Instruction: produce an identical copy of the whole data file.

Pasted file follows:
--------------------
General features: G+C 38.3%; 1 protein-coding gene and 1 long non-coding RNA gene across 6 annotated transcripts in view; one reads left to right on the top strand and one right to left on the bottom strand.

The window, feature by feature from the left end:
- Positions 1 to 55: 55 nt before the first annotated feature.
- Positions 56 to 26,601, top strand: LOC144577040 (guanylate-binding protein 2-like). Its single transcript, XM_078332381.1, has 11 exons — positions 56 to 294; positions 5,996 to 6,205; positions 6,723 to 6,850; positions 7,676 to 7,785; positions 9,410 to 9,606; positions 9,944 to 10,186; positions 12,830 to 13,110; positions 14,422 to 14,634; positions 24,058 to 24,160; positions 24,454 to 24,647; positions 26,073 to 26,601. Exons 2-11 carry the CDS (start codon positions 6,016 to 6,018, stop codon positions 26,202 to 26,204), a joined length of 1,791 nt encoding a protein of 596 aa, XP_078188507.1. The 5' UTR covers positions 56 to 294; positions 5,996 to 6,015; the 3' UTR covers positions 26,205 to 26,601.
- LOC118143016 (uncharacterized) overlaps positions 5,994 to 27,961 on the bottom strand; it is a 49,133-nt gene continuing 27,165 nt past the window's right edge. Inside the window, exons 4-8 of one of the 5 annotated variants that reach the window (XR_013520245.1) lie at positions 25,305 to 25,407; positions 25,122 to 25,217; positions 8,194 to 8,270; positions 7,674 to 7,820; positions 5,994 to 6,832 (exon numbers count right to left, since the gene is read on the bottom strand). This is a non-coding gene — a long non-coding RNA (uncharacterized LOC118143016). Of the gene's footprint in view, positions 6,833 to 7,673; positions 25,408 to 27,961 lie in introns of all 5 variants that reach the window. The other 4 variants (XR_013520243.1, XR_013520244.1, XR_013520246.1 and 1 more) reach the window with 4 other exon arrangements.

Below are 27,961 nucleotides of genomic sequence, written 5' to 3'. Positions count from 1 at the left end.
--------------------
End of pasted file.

General features: G+C 38.3%; 1 protein-coding gene and 1 long non-coding RNA gene across 6 annotated transcripts in view; one reads left to right on the top strand and one right to left on the bottom strand.

The window, feature by feature from the left end:
- Positions 1 to 55: 55 nt before the first annotated feature.
- Positions 56 to 26,601, top strand: LOC144577040 (guanylate-binding protein 2-like). Its single transcript, XM_078332381.1, has 11 exons — positions 56 to 294; positions 5,996 to 6,205; positions 6,723 to 6,850; positions 7,676 to 7,785; positions 9,410 to 9,606; positions 9,944 to 10,186; positions 12,830 to 13,110; positions 14,422 to 14,634; positions 24,058 to 24,160; positions 24,454 to 24,647; positions 26,073 to 26,601. Exons 2-11 carry the CDS (start codon positions 6,016 to 6,018, stop codon positions 26,202 to 26,204), a joined length of 1,791 nt encoding a protein of 596 aa, XP_078188507.1. The 5' UTR covers positions 56 to 294; positions 5,996 to 6,015; the 3' UTR covers positions 26,205 to 26,601.
- LOC118143016 (uncharacterized) overlaps positions 5,994 to 27,961 on the bottom strand; it is a 49,133-nt gene continuing 27,165 nt past the window's right edge. Inside the window, exons 4-8 of one of the 5 annotated variants that reach the window (XR_013520245.1) lie at positions 25,305 to 25,407; positions 25,122 to 25,217; positions 8,194 to 8,270; positions 7,674 to 7,820; positions 5,994 to 6,832 (exon numbers count right to left, since the gene is read on the bottom strand). This is a non-coding gene — a long non-coding RNA (uncharacterized LOC118143016). Of the gene's footprint in view, positions 6,833 to 7,673; positions 25,408 to 27,961 lie in introns of all 5 variants that reach the window. The other 4 variants (XR_013520243.1, XR_013520244.1, XR_013520246.1 and 1 more) reach the window with 4 other exon arrangements.

Below are 27,961 nucleotides of genomic sequence, written 5' to 3'. Positions count from 1 at the left end.